The Pleasures and Problems of Writing Historical Fiction

   Posted by: Felicity Pulman   in Medieval Miscellany

Historical novelist Felicity Pulman gave this delightful talk at the one day convention of the NSW Branch of the Richard III Society in Sydney on 15 May 2010.  You can find out more about Felicity here.

Richard III was the last of the Plantagenet line, whereas my sphere of interest and expertise lies with the progenitors of the line: the Empress Matilda, daughter of Henry I, and her second husband, Geoffrey of Anjou, he who wore the planta genet, the sprig of broom in his hat that served to name a dynasty.

Let me start with a brief history.   Matilda was born in 1102. Henry’s son, William, heir to the throne of England, was born in 1103.  But he drowned in the White Ship disaster in 1120, leaving Matilda as Henry’s only legitimate heir.

Matilda had been betrothed by her father to Henry V, Emperor of Germany.  She was sent to Germany in 1110, aged 8, and was married shortly before her 12th birthday.   There are some doubts as to whether or not she bore a child, but she was certainly childless when, after the Emperor’s death, she returned to Normandy in 1125.  Incidentally, she brought back with her a precious relic, the hand of St James.   I’ll explain later how much fun I had with this while writing Willows for Weeping, Book 4 of The Janna Mysteries.

Matilda went to England with her father in 1126 and in 1127, the first oath was sworn ‘from all bishops and magnates present at Henry’s Christmas court’ that they would recognise Matilda as their lady if Henry should die without fathering a male heir.  (NB  Henry had at least 20 illegitimate children, of whom Robert of Gloucester, Matilda’s staunchest ally, was one.)  A second oath was sworn in April 1128 by which time negotiations had begun for a match between Matilda and Geoffrey of Anjou.  Matilda was not happy with the match, Geoffrey being 10 years younger than her, a womaniser, and – what’s worse – only a Count.  But Henry wanted Anjou on side so that was the end of it.

Henry died on December lst 1135.  Matilda went from Anjou to Normandy for her father’s burial.  Stephen hot-footed it to London.  There he was recognised by Roger, Bishop of Salisbury and William Pont de l’Arche (the keeper of royal treasury) and was anointed as king by the Archbishop of Canterbury.  He claimed that the oath he’d sworn to King Henry to recognise the empress as the new queen was ‘null and void’ because it was ‘extracted by force’.   A so-called witness, Hugh Bigod, said that Henry had changed his mind on his deathbed.   One can only imagine Matilda’s feelings when she heard the news.   William of Malmesbury described her as ‘that woman of masculine spirit’.   She certainly had plenty of spirit:  she decided to fight for the crown.  She landed at Arundel in September 1139, with Robert of Gloucester and a force of 140 knights.   The earl went on to Wallingford but Stephen rushed down to blockade Arundel and then, in a foolish but chivalrous move, granted safe passage for Matilda to join Robert at his stronghold in Bristol.

Stephen was the beloved nephew of Henry I, showered with riches and land.  Apparently he was well loved by everyone, at least at the start.  No-one really wanted a woman to rule them, and they certainly didn’t want Geoffrey of Anjou, a hated Angevin.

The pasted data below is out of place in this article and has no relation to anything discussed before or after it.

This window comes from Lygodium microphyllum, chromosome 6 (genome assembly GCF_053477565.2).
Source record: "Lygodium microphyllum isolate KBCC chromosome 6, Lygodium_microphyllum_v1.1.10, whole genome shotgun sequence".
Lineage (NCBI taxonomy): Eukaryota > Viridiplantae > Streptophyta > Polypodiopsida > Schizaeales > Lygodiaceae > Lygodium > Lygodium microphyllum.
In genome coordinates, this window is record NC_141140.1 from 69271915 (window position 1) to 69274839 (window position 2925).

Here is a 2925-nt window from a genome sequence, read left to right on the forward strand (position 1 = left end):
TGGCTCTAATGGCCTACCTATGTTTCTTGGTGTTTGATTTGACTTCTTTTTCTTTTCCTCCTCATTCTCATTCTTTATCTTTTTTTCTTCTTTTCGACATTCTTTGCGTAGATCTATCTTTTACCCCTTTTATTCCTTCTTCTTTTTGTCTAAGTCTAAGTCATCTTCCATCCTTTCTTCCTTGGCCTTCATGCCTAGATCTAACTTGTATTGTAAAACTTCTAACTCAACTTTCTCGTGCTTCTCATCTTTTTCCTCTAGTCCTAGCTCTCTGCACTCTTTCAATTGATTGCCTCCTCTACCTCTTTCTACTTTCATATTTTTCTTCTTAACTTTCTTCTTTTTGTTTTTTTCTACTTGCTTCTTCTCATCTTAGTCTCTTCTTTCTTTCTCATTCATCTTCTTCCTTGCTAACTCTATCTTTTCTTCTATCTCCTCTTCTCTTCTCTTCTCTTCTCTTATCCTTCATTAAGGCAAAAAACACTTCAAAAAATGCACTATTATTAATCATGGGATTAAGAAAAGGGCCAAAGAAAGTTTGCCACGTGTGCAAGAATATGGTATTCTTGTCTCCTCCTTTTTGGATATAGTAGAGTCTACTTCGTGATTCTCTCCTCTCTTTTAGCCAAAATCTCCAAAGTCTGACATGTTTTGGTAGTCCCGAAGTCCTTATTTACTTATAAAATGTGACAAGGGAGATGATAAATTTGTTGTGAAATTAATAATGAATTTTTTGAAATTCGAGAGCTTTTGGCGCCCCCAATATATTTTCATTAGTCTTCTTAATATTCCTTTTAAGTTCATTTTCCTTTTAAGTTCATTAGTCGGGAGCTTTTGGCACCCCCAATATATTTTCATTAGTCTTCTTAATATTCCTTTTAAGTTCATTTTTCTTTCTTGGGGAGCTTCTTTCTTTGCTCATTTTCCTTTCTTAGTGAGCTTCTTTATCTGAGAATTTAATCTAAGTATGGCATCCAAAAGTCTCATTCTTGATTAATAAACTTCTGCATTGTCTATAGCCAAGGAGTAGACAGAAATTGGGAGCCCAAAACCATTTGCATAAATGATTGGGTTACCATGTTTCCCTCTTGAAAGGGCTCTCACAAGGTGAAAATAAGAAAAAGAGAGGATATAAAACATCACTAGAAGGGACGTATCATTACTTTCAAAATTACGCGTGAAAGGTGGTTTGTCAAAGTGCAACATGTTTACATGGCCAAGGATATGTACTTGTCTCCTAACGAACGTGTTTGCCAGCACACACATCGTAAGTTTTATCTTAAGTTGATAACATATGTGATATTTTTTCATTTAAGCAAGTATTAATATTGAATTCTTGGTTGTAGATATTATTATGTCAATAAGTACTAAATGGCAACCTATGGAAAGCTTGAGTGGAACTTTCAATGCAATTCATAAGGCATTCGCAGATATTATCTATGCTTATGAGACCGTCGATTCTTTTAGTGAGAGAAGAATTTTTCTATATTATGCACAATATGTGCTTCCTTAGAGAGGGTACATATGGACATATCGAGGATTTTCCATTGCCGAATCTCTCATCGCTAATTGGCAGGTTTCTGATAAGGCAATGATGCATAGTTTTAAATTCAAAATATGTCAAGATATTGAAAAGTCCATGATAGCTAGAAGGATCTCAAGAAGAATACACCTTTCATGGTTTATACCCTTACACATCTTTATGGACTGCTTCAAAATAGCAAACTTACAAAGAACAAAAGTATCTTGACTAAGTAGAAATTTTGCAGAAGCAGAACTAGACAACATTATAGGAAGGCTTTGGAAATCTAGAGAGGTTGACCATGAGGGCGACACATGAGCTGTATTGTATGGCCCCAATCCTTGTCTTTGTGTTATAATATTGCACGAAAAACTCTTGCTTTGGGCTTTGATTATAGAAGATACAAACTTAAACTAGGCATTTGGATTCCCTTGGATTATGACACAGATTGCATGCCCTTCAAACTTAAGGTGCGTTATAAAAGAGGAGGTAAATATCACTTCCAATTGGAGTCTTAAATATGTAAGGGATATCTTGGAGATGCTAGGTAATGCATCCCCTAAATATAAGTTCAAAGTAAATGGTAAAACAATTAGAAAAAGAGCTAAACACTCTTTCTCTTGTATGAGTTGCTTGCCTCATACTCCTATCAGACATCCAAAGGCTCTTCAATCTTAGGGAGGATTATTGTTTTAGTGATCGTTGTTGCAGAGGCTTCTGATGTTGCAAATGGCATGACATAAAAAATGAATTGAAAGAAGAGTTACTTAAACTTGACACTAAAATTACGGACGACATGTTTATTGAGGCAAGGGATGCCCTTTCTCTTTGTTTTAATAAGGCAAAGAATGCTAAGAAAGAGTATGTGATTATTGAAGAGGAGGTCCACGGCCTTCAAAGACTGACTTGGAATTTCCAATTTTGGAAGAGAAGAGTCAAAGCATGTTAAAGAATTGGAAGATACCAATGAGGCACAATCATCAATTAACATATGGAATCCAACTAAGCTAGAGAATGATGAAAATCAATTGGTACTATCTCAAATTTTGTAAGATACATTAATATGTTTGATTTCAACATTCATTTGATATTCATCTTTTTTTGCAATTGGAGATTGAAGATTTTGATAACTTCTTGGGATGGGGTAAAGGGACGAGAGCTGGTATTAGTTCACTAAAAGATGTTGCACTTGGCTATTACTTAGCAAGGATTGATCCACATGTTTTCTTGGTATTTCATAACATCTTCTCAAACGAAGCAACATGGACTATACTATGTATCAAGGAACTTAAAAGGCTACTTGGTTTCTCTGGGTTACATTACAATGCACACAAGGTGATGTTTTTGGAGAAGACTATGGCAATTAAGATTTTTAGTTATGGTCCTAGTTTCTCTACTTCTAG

The civil war between Matilda and her cousin King Stephen in the 1140s forms the background to my medieval crime series for teenagers, The Janna Mysteries.  It was a time of great treachery and bastardry as the fortunes between the two protagonists for the throne of England kept changing, along with the loyalty of the barons who always wanted to be on the winning side.

I did a great deal of reading before writing The Janna Mysteries, beginning with Sharon Kay Penman’s delightful When Christ and His Saints Slept before moving on to various biographies of Stephen and Matilda and chronicles of the time, including the Gesta Stephani (practically a hagiography of Stephen) and William of Malmesbury’s Historia Novella, that favours the Empress.   It’s certainly interesting to read these last two somewhat biased accounts of the same events, which serve to highlight the fact that there’s nothing new about the ‘history wars’!

I Googled extensively, and acquired a well-stocked library comprising medieval histories, historic costumes, documents and letters.  I have books on herbs and healing (Janna having learned such things from her mother) including Culpeper, Gerard, Abbess Hildegard von Bingen, an Anglo-Saxon Leechcraft and the Trotula (medieval gynaecology and obstetrics).  What helped me to locate the series in the first place was a beautiful edition of The Domesday Book in which I was able to pinpoint what I needed in terms of plot and setting:  an ancient forest (Forest of Gravelinges), two abbeys (Wilton and Amesbury) in reasonably close proximity to the two main theatres of the civil war:  Winchester and Oxford.

But I very quickly found out how impossible it was for me to describe scenes with any sort of accuracy unless I could actually witness them for myself.  I made two research trips to England, which were a wonderful opportunity for me to visit historic sites and museums, and to talk to a variety of people – like the owner of a still-functioning water mill, and the caretaker of Aethelgifu’s Anglo-Saxon herb garden situated within the ruins of Shaftesbury Abbey.  The best part of my visits was that I was able to dream myself back into that time and become a young woman whose mother dies in mysterious circumstances and who thereafter flees in search of her father in the hope that with his help, she might avenge her mother’s death.